Monday, 13 February 2017

The New Security Backing Paper


According to an article written by Don Staddon in the latest issue of Stamp Magazine a 1st class counter sheet with printed backing paper (PBP2) alternative background text has been seen. It has a printing date 09/12/16 and has iridescent code M16L. We have already mentioned a 2nd class value from a business sheet.


Above SBP2


It is only natural and sensible to conclude that dealers and catalogue compilers will call this (PBP2) = Printed Backing Paper 2

How does it differ from PBP?

The lines of alternating text are either upright or inverted. Printers have done this not as a further aid to deter forgeries but as an aid in the the production process. More booklets, business sheets and counter sheets will follow in the near future.

PBP2 consists of :

The text “ROYAL MAIL” is printed on the substrate paper and is divided into four repeated lines of text they are all different., 

A wavy line of the text in the upright position in a small font.
A wavy line upright in a large font.
A wavy line inverted in a small font 
A wavy line inverted  in a large font.   

Friday, 10 February 2017

Decisions, Decisions - What to Call the New Shade of Red


Last year Royal Mail made a significant change to the red color used for first-class Machin stamps. It was made darker and less yellow to better match their official brand color used on vehicles, post boxes, publications, etc.

The complete set of changes in this rebranding effort were discussed in this blog and in the Norvic Philatelics Blog.

Now catalog editors have the fun chore of deciding whether to recognize this as an official change and what to call the new color.

Royal Mail's name for the original color, introduced in January 2013, is Royal Mail red. This is what appears in the margin of the sheet stamps. We haven't yet seen sheet stamps in this new shade and Royal Mail hasn't indicated whether they will change the name of the color or not.

The 2013 version is on the left above and the new stamp on the right.

The Modern British Philatelic Circle used Royal Mail's name for the original color and is calling the new color Royal Mail red+. Douglas Myall, in The Complete Deegam Machin Handbook, also used Royal Mail red for the original and is calling the new color Royal Mail red 2, abbreviated RMR2.

Stanley Gibbons called the original vermillion and is calling the new color bright scarlet.

Here in the US, the Scott Catalogue editors are, as of this writing, still thinking about whether to recognize this new shade at all, and if so, what to call it. The 2013 issue is called bright red. I'll update this post when I know what they've decided.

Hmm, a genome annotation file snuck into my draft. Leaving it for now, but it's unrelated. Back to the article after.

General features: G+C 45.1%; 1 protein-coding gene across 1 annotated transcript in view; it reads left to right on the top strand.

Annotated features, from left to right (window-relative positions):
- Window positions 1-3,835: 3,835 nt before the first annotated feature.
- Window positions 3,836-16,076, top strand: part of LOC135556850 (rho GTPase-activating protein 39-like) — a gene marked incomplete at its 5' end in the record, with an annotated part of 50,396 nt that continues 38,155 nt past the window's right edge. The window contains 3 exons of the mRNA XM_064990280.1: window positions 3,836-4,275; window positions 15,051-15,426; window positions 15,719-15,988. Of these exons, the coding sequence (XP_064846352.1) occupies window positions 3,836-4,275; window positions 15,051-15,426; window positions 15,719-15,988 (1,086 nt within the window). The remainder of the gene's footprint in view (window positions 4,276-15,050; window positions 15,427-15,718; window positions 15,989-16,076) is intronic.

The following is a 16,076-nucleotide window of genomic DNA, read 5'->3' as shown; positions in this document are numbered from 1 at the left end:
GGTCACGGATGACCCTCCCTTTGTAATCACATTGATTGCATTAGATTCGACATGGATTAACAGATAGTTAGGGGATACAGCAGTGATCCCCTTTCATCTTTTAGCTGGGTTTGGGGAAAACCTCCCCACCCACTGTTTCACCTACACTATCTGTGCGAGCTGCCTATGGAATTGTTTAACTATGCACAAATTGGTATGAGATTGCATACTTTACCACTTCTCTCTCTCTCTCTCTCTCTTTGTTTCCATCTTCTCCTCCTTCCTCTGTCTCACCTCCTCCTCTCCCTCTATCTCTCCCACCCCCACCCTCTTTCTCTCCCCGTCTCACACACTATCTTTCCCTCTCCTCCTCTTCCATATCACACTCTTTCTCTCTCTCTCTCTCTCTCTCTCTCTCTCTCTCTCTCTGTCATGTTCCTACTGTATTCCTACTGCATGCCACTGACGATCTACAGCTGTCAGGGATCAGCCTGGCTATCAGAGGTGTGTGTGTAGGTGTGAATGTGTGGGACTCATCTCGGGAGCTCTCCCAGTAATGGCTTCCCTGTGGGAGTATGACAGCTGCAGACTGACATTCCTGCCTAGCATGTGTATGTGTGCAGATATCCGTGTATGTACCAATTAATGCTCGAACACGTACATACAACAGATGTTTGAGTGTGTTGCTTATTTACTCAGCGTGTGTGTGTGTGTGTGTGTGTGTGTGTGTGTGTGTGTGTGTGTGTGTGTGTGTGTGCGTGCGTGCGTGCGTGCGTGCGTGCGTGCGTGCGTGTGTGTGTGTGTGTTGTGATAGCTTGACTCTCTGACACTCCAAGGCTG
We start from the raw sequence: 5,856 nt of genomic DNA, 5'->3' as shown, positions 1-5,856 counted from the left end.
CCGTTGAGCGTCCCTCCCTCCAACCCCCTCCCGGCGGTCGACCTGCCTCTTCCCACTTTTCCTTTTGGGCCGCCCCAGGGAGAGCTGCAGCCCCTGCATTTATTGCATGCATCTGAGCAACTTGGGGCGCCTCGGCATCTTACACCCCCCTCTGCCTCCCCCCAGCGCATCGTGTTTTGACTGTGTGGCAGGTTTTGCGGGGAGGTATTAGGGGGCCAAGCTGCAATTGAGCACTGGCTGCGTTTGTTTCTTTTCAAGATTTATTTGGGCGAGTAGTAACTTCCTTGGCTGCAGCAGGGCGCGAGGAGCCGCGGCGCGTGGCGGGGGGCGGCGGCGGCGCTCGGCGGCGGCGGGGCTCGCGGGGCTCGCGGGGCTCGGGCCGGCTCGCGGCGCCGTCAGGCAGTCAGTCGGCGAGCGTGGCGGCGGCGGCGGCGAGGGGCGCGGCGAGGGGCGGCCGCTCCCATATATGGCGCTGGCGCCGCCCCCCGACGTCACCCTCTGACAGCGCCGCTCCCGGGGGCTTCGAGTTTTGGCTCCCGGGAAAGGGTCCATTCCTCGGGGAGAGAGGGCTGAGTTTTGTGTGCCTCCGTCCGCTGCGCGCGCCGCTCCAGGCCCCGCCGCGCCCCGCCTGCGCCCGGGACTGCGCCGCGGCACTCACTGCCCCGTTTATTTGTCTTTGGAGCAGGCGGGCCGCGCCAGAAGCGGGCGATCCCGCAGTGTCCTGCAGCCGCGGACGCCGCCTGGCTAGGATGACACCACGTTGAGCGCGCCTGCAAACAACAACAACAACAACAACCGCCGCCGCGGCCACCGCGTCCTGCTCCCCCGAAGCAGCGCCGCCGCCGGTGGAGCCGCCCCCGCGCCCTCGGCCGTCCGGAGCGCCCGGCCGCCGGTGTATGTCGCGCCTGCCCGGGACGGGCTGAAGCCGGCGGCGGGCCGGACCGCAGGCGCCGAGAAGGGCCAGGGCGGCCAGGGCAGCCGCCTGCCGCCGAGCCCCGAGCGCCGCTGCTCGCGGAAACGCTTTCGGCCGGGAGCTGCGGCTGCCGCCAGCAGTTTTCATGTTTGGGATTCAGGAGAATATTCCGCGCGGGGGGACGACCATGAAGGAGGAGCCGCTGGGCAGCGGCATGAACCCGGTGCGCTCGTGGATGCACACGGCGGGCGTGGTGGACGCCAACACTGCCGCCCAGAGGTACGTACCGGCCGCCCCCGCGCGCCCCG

As long as it's open season, what's your suggestion for the name of this color?


--Larry

Here We Go Again - A Machin Plaster Cast For Sale

Plaster casts of Queen Elizabeth II made by Arnold Machin in the process of designing his iconic stamp have been trickling into the market over the past decade. We've written about sales in 2008 (here and here), 201o (here), and 2013 (here and here). Now another one has surfaced.

The previous casts were all auctioned by Cuttlestones, an auction house in Staffordshire where Machin lived but not one that specializes in philatelic material. This one is being sold by Cavendish Philatelic Auctions, Ltd., one of the leading philatelic auction houses in the U.K. It is being offered in their March 15/16, 2017 auction.

The description says the cast was executed by Machin circa March/April 1966 and was based on his previous work for British coinage.* Based on Douglas Muir's book, A Timeless Classic, and Machin's memoirs, it's probably closer to late February/early March 1966, but I won't pick nits.

The description says they know of one other cast of this model, which is held by The Postal Museum in London. It goes on to state that two casts of the final accepted head were sold, with Royal Mail paying £18,500 for the first in 2008, and a second selling for £21,000 in 2009, eventually winding up at the Royal Philatelic Society in London.

The cast was the property of a deceased estate of a former printer and has some small chips on the edge. 

The estimated price is £12,000. 

The cast is lot 815 in the sale. The catalog can be downloaded from the Cavendish web site.

--Larry


*The Cavendish advertisement for it that appeared on the back cover of the January, 2017 issue of The Chronicle, the journal of the Great Britain Collectors' Club, dated the cast from March 1965, which is incorrect. That may have been a typographical error.